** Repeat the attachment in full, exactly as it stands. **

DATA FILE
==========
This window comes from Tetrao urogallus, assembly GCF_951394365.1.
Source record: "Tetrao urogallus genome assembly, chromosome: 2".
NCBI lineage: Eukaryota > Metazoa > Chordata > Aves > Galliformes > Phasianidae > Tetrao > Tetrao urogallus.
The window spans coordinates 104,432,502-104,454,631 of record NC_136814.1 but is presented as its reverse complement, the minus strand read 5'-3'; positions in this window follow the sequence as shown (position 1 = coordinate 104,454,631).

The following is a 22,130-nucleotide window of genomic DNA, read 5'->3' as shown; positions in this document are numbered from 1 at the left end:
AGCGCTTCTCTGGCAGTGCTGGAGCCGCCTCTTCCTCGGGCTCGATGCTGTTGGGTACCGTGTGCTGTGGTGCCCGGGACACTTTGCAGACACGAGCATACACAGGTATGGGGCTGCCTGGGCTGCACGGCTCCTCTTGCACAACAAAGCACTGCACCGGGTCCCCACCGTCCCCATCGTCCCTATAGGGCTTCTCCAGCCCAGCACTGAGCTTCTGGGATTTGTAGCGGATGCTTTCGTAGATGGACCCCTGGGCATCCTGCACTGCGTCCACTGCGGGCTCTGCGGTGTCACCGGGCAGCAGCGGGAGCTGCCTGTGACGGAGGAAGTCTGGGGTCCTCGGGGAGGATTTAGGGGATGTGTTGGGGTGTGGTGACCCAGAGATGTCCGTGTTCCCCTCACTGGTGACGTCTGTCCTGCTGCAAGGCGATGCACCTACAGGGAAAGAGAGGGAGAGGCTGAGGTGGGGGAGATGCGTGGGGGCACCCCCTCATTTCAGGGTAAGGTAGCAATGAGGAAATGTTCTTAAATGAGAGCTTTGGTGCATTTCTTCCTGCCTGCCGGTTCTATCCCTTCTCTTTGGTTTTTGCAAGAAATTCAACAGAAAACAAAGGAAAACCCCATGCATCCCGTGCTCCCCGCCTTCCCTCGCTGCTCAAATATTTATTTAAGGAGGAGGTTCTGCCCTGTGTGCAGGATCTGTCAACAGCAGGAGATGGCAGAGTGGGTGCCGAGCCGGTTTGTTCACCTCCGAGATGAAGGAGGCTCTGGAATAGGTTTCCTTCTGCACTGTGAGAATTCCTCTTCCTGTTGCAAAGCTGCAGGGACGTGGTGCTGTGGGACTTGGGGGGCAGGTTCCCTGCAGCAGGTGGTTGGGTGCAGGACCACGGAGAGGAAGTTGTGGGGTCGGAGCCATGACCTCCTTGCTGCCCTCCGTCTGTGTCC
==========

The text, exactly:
This window comes from Tetrao urogallus, assembly GCF_951394365.1.
Source record: "Tetrao urogallus genome assembly, chromosome: 2".
NCBI lineage: Eukaryota > Metazoa > Chordata > Aves > Galliformes > Phasianidae > Tetrao > Tetrao urogallus.
The window spans coordinates 104,432,502-104,454,631 of record NC_136814.1 but is presented as its reverse complement, the minus strand read 5'-3'; positions in this window follow the sequence as shown (position 1 = coordinate 104,454,631).

The following is a 22,130-nucleotide window of genomic DNA, read 5'->3' as shown; positions in this document are numbered from 1 at the left end:
AGCGCTTCTCTGGCAGTGCTGGAGCCGCCTCTTCCTCGGGCTCGATGCTGTTGGGTACCGTGTGCTGTGGTGCCCGGGACACTTTGCAGACACGAGCATACACAGGTATGGGGCTGCCTGGGCTGCACGGCTCCTCTTGCACAACAAAGCACTGCACCGGGTCCCCACCGTCCCCATCGTCCCTATAGGGCTTCTCCAGCCCAGCACTGAGCTTCTGGGATTTGTAGCGGATGCTTTCGTAGATGGACCCCTGGGCATCCTGCACTGCGTCCACTGCGGGCTCTGCGGTGTCACCGGGCAGCAGCGGGAGCTGCCTGTGACGGAGGAAGTCTGGGGTCCTCGGGGAGGATTTAGGGGATGTGTTGGGGTGTGGTGACCCAGAGATGTCCGTGTTCCCCTCACTGGTGACGTCTGTCCTGCTGCAAGGCGATGCACCTACAGGGAAAGAGAGGGAGAGGCTGAGGTGGGGGAGATGCGTGGGGGCACCCCCTCATTTCAGGGTAAGGTAGCAATGAGGAAATGTTCTTAAATGAGAGCTTTGGTGCATTTCTTCCTGCCTGCCGGTTCTATCCCTTCTCTTTGGTTTTTGCAAGAAATTCAACAGAAAACAAAGGAAAACCCCATGCATCCCGTGCTCCCCGCCTTCCCTCGCTGCTCAAATATTTATTTAAGGAGGAGGTTCTGCCCTGTGTGCAGGATCTGTCAACAGCAGGAGATGGCAGAGTGGGTGCCGAGCCGGTTTGTTCACCTCCGAGATGAAGGAGGCTCTGGAATAGGTTTCCTTCTGCACTGTGAGAATTCCTCTTCCTGTTGCAAAGCTGCAGGGACGTGGTGCTGTGGGACTTGGGGGGCAGGTTCCCTGCAGCAGGTGGTTGGGTGCAGGACCACGGAGAGGAAGTTGTGGGGTCGGAGCCATGACCTCCTTGCTGCCCTCCGTCTGTGTCC